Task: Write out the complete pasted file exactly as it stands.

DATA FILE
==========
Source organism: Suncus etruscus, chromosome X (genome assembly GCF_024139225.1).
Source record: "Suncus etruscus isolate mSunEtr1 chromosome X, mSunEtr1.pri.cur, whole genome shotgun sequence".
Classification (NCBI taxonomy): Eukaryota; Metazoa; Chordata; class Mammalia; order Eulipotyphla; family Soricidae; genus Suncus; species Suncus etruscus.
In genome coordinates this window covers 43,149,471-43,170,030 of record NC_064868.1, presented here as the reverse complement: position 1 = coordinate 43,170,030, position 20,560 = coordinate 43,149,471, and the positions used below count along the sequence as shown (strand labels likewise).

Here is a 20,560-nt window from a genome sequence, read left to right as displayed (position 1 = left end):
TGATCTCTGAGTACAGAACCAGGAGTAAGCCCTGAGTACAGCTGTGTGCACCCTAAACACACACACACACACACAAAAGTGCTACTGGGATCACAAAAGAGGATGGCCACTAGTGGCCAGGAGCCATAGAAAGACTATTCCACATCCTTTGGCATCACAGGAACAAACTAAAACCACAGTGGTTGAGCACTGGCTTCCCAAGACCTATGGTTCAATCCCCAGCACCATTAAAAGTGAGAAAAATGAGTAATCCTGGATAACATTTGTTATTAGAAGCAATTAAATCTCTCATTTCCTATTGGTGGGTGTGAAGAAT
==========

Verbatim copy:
Source organism: Suncus etruscus, chromosome X (genome assembly GCF_024139225.1).
Source record: "Suncus etruscus isolate mSunEtr1 chromosome X, mSunEtr1.pri.cur, whole genome shotgun sequence".
Classification (NCBI taxonomy): Eukaryota; Metazoa; Chordata; class Mammalia; order Eulipotyphla; family Soricidae; genus Suncus; species Suncus etruscus.
In genome coordinates this window covers 43,149,471-43,170,030 of record NC_064868.1, presented here as the reverse complement: position 1 = coordinate 43,170,030, position 20,560 = coordinate 43,149,471, and the positions used below count along the sequence as shown (strand labels likewise).

Here is a 20,560-nt window from a genome sequence, read left to right as displayed (position 1 = left end):
TGATCTCTGAGTACAGAACCAGGAGTAAGCCCTGAGTACAGCTGTGTGCACCCTAAACACACACACACACACACAAAAGTGCTACTGGGATCACAAAAGAGGATGGCCACTAGTGGCCAGGAGCCATAGAAAGACTATTCCACATCCTTTGGCATCACAGGAACAAACTAAAACCACAGTGGTTGAGCACTGGCTTCCCAAGACCTATGGTTCAATCCCCAGCACCATTAAAAGTGAGAAAAATGAGTAATCCTGGATAACATTTGTTATTAGAAGCAATTAAATCTCTCATTTCCTATTGGTGGGTGTGAAGAAT